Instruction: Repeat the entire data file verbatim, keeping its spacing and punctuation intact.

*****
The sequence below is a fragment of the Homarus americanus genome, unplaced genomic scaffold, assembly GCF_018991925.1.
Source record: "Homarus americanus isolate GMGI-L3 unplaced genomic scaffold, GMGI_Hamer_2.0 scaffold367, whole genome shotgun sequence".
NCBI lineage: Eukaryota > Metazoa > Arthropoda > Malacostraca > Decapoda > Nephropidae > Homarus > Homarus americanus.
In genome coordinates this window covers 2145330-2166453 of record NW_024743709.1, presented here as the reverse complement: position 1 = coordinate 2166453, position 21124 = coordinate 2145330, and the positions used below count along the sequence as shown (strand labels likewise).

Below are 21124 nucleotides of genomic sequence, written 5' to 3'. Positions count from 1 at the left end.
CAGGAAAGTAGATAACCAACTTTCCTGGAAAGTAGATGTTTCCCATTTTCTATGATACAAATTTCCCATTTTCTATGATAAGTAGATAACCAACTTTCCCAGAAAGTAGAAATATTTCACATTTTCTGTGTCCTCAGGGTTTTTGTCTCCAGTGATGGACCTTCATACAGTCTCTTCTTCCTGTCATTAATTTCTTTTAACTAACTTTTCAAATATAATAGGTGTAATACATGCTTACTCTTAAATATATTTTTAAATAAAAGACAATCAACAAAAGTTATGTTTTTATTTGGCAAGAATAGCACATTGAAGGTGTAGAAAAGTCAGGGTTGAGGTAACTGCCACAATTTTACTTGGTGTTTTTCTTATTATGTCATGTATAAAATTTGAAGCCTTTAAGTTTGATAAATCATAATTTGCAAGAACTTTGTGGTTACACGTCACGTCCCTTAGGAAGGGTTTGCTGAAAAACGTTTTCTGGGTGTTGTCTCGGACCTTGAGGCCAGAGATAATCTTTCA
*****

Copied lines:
The sequence below is a fragment of the Homarus americanus genome, unplaced genomic scaffold, assembly GCF_018991925.1.
Source record: "Homarus americanus isolate GMGI-L3 unplaced genomic scaffold, GMGI_Hamer_2.0 scaffold367, whole genome shotgun sequence".
NCBI lineage: Eukaryota > Metazoa > Arthropoda > Malacostraca > Decapoda > Nephropidae > Homarus > Homarus americanus.
In genome coordinates this window covers 2145330-2166453 of record NW_024743709.1, presented here as the reverse complement: position 1 = coordinate 2166453, position 21124 = coordinate 2145330, and the positions used below count along the sequence as shown (strand labels likewise).

Below are 21124 nucleotides of genomic sequence, written 5' to 3'. Positions count from 1 at the left end.
CAGGAAAGTAGATAACCAACTTTCCTGGAAAGTAGATGTTTCCCATTTTCTATGATACAAATTTCCCATTTTCTATGATAAGTAGATAACCAACTTTCCCAGAAAGTAGAAATATTTCACATTTTCTGTGTCCTCAGGGTTTTTGTCTCCAGTGATGGACCTTCATACAGTCTCTTCTTCCTGTCATTAATTTCTTTTAACTAACTTTTCAAATATAATAGGTGTAATACATGCTTACTCTTAAATATATTTTTAAATAAAAGACAATCAACAAAAGTTATGTTTTTATTTGGCAAGAATAGCACATTGAAGGTGTAGAAAAGTCAGGGTTGAGGTAACTGCCACAATTTTACTTGGTGTTTTTCTTATTATGTCATGTATAAAATTTGAAGCCTTTAAGTTTGATAAATCATAATTTGCAAGAACTTTGTGGTTACACGTCACGTCCCTTAGGAAGGGTTTGCTGAAAAACGTTTTCTGGGTGTTGTCTCGGACCTTGAGGCCAGAGATAATCTTTCA